PERRY, Okla. — Construction is underway of the Fancy Dance Casino near Perry, according to Ponca Enterprise Gaming, a subsidiary of the Ponca Tribe of Indians of Oklahoma.
Ponca Enterprise Gaming announced in May that the casino, which will open at the intersection of Interstate 35 and U.S. 412, is expected to be completed in 9 months.
Frankfurt-Short-Bruza Associates is serving as the project's architect, CP&Y, Inc. as the engineering firm and Timberlake Construction as the general contractor, all of which are Oklahoma City firms. Woodward-based Cardinal Engineering is the civil engineer of choice.
"The new Fancy Dance Casino will be a source of revenue and stable employment for the Ponca Tribe and residents for years to come," Richard Lonsinger, Ponca Enterprise Gaming CEO said. "The selection of three Oklahoma-based companies is a prime example of how quickly it will begin making a difference for Oklahomans. We're proud to be the source of such great economic impact not only to surrounding counties but also to our tribe's members."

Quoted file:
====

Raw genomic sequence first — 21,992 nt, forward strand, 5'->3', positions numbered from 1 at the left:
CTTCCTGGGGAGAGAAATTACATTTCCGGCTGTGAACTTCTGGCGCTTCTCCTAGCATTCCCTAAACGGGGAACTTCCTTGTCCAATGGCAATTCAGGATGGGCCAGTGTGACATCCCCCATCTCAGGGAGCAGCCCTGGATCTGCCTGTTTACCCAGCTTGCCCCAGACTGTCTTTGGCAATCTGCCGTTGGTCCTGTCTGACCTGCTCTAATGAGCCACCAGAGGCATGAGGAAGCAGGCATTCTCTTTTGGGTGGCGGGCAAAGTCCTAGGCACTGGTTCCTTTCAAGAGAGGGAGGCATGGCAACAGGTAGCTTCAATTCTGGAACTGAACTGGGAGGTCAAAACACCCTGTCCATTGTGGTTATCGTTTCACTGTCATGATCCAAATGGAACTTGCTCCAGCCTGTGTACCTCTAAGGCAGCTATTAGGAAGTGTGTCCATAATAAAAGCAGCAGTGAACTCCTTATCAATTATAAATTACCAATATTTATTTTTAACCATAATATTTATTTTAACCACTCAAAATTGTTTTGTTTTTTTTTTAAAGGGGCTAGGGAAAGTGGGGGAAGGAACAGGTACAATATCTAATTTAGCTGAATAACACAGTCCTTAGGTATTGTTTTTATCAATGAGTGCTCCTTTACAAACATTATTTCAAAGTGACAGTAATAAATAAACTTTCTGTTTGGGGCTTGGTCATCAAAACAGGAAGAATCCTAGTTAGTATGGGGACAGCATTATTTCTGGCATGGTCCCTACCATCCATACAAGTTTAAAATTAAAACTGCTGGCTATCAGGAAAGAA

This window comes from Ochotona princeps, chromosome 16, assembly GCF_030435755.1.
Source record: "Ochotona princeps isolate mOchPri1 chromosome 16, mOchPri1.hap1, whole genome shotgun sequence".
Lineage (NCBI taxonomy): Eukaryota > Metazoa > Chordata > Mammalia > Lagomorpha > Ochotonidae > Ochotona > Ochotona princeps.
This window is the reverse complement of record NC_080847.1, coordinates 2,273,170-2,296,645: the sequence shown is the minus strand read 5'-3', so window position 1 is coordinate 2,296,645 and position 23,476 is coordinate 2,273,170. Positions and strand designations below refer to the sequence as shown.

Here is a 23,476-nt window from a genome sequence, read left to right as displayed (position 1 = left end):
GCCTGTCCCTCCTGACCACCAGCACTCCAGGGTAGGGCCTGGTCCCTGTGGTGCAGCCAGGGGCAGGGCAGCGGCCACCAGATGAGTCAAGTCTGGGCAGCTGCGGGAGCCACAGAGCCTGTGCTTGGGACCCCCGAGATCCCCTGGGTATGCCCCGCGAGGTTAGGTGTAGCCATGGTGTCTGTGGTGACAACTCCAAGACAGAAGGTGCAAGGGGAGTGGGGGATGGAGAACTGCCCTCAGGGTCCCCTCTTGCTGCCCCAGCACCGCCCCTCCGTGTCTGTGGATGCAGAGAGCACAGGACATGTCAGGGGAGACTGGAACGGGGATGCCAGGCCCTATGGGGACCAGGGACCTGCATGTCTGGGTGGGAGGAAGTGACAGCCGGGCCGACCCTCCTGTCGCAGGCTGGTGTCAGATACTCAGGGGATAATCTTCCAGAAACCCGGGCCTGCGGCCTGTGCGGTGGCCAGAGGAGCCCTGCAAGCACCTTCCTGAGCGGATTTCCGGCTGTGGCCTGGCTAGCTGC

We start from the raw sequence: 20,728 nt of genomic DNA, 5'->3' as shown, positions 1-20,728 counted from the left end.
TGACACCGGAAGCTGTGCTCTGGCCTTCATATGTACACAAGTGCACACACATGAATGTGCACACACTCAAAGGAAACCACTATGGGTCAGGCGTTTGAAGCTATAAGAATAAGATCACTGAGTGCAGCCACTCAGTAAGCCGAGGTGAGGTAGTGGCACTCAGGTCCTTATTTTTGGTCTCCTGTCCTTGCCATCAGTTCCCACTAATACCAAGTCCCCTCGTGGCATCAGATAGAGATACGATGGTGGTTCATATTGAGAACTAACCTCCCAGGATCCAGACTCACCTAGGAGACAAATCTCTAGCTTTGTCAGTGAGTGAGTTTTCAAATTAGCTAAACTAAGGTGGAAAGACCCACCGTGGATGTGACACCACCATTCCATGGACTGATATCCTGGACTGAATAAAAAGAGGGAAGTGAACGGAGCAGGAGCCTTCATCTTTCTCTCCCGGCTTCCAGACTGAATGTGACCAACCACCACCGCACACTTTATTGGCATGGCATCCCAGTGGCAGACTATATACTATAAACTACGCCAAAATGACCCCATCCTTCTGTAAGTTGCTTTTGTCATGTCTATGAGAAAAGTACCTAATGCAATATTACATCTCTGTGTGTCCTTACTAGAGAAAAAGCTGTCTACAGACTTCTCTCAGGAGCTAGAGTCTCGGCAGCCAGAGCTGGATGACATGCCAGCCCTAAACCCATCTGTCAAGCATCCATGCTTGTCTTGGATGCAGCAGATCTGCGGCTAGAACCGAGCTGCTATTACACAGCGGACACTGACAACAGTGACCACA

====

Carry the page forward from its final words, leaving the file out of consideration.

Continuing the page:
Upon completion, the 10,000-square-foot building will house nearly 290 electronic gaming machines, and employ 90 full-time and part-time employees, the statement said.
Global Gaming Solutions, a Chickasaw Nation business specializing in casino operation, is acting as developer and consultant for Fancy Dance Casino.
"The expertise Global Gaming Solutions brings to the Fancy Dance Casino ensures future patrons will have the best possible experience when they visit," Lonsinger said. "We're happy to have the opportunity to work with leading industry experts, and we look forward to providing a top-notch entertainment experience to residents and visitors."
In 2018, Enid was considered as the site of another casino. The United Keetoowah Band of Cherokee Indians in Oklahoma was looking to strike a deal with the city of Enid to build a gaming facility at 730 S. 9th on the town's east side.
In December 2018, city commissioners voted against the proposal, citing the potential for increased crime, among other things.
An attorney for the tribe said that it did not need the city's approval to go through with the project but would have preferred to have it. With approval from the governor's office, the UKB could have the land placed into a trust, set aside for use by the tribe, the attorney said. No such approval for the land has been granted at this point, according to the city.